Pelvic Health 

Helping Women Achieve Active Lives 


improve control


reduce pain


live actively

What is the Pelvic Floor?

The pelvic region is the headquarters for the reproductive organs and the end line of the digestive track.  These structures are protected by the pelvic bones.  

The powerful muscles of the hip, thigh and abdomen attach to the pelvic bones and the sacrum, as do the muscles of the pelvic floor.  The muscles of the pelvic floor: 

– Support the bladder, uterus, vagina, intestines and rectum

– Provide resistance to increases in abdominal pressure during activities such as    coughing, sneezing, laughing or lifting heavy things.

– Form the base of you “core” and help with posture and balance by stabilizing        the hips, pelvis and low back.  

– Pelvic floor muscles contract and relax to allow urination and defecation.  They    also assist in sexual function. 



How Do Pelvic Floor Problems Occur?

Pelvic floor problems can occur if the nerves or the muscles become damaged.  These structures could be damaged during pregnancy, delivery, surgery, when the pelvic floor muscles are stretched or weakened.  

Some people have pelvic floor muscles that are too tight and cannot relax.  This causes pain and can lead to problems with emptying the bladder and/or bowels and can lead to discomfort.  

Additional things that affect the function of the pelvic floor muscles: 

– Not keeping them active or overworking them 

– History of back pain 

– Being overweight 

– Heavy lifting (at work or the gym) 

– Chronic cough or sneeze, including those linked to asthma,         smoking, and allergies 

– Previous injury to the pelvis




Elizabeth was so professional, took her time, explained all she was going to do and why. This facility has been very professional and purposeful, I would refer Penn Ohio to anyone that is in need. First your receptionist was very willing to help address my needs and a when Elizabeth called me back and answered all my questions, I know this was a good fit. Thank you!

-Marianne H. 

How Can Physical Therapy Help?

Treatment options are tailored to each individual’s needs after an initial evaluation is completed.  

An initial evaluation typically includes a postural assessment, general musculosketetal exam, internal assessment, symptom questionnaire and a bladder diary.  Internal assessments are not required for all evaluations and would be discussed in length the purpose and procedure by the therapist prior to completing this type of exam.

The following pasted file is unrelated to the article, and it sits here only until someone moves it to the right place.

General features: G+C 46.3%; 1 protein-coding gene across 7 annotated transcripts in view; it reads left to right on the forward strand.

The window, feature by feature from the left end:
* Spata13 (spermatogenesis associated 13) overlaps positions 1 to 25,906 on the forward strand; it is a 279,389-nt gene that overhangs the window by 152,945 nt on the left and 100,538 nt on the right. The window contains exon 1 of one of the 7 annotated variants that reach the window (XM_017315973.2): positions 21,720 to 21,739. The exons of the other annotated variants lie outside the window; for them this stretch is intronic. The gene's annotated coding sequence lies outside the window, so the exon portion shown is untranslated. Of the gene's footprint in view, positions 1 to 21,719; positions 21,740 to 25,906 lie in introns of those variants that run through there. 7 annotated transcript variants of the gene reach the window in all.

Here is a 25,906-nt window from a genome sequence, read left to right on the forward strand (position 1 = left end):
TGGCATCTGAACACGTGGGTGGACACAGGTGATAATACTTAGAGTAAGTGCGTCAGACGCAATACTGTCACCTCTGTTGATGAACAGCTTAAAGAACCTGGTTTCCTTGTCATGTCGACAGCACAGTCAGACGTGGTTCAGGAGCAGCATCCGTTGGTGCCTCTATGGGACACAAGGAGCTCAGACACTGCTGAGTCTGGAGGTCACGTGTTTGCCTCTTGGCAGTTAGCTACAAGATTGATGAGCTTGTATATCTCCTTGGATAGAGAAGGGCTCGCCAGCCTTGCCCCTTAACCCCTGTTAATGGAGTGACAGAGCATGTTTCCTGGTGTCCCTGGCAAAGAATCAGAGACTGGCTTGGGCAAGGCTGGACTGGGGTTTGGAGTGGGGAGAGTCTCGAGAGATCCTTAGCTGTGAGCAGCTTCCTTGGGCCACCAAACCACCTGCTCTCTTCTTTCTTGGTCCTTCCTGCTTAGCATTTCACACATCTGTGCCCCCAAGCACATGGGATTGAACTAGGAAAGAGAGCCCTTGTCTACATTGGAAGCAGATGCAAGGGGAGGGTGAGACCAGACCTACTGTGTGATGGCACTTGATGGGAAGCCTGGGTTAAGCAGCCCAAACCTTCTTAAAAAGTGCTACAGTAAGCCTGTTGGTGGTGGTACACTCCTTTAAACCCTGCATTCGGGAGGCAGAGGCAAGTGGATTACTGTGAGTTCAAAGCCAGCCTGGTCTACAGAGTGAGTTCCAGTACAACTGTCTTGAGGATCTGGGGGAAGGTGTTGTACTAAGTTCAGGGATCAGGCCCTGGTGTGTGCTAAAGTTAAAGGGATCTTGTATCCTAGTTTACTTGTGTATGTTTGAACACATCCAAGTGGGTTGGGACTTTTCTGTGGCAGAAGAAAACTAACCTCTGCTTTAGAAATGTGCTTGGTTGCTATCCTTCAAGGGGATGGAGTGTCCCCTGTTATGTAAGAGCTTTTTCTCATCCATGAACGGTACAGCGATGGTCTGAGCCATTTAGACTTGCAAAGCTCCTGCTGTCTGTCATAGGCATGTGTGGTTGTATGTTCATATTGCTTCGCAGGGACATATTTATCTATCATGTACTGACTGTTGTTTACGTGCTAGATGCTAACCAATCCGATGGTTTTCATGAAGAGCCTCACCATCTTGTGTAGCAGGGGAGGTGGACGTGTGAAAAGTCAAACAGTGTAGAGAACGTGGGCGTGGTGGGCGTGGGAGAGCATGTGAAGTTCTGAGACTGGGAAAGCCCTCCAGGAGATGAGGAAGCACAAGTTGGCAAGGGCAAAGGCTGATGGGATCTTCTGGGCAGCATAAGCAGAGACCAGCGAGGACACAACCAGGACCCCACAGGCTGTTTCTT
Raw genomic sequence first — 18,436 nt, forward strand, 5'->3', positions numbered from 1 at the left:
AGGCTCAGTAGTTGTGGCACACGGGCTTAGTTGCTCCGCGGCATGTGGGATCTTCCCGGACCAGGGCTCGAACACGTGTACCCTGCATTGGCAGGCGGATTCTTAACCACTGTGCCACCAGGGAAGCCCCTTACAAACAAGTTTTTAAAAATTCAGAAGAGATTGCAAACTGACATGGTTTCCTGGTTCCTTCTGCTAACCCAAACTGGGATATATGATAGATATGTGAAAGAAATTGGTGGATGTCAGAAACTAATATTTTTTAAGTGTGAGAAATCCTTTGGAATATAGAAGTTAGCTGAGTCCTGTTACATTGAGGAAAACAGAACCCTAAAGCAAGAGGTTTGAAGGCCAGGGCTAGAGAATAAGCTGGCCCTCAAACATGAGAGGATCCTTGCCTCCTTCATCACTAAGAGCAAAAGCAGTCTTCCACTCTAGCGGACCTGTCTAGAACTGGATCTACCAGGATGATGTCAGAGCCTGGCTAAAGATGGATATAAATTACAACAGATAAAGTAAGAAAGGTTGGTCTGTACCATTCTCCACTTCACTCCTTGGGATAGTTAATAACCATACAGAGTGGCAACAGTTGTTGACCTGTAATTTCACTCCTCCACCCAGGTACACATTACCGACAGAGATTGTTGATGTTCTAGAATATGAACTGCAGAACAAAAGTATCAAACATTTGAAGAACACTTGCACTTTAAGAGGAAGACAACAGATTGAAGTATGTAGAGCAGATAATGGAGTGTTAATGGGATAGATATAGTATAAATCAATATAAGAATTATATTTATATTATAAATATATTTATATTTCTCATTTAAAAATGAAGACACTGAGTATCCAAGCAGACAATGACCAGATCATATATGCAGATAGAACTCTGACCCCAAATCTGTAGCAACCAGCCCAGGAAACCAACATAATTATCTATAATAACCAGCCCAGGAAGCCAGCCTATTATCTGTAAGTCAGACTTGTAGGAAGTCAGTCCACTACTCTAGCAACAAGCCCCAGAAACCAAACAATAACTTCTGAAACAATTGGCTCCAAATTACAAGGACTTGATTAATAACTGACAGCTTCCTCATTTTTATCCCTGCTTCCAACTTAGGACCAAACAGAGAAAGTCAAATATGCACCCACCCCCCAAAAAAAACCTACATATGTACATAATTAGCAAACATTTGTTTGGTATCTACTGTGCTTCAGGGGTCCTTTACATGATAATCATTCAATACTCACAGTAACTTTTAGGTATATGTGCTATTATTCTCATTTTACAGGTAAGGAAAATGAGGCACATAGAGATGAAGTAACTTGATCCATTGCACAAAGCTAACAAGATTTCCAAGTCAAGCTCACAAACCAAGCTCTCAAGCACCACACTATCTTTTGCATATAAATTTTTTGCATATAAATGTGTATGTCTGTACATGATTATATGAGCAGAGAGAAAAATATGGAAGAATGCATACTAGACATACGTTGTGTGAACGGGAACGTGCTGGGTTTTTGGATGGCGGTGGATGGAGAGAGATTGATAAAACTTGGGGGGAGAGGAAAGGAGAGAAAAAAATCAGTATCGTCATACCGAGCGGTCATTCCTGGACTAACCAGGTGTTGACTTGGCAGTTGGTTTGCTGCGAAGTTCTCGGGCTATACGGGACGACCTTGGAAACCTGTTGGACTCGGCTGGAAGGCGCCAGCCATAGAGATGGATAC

Treatment plans may consist of the following, depending on the evaluation findings and your goals: 

 – Strengthening, coordination and endurance training

– Posture, flexibility and mobility exercises 

– Biofeedback training 

– Education on anatomy and function as well as posture, diet & nutrition as it relates to bowel and bladder health 

– trigger point release and soft tissue mobilization 


How Do I Know If I Need Pelvic Floor Physical Therapy ?

If you experience any of the following conditions, you would be a candidate for pelvic floor physical therapy.  

-Accidentally leaking urine when you laugh, cough, sneeze or exercise 

-Needing to get to the toilet in a hurry or not making it there in time 

-Constantly needing to go to the restroom 

-Waking up more than once in the middle of the night to urinate 

-Accidentally losing control of your bladder or bowels 

-A prolapse, this may be felt as a bulge in the vagina or a feeling of heaviness, discomfort or “falling out” 

-Pain in your pelvic area

-Pain during a gynecological exam with inserting a tampon or during intercourse



Schedule an appointment

Schedule an appointment or call us to speak with Elizabeth Mattocks, PT, Pelvic Floor Specialist to see if you are a candidate for pelvic floor physical therapy.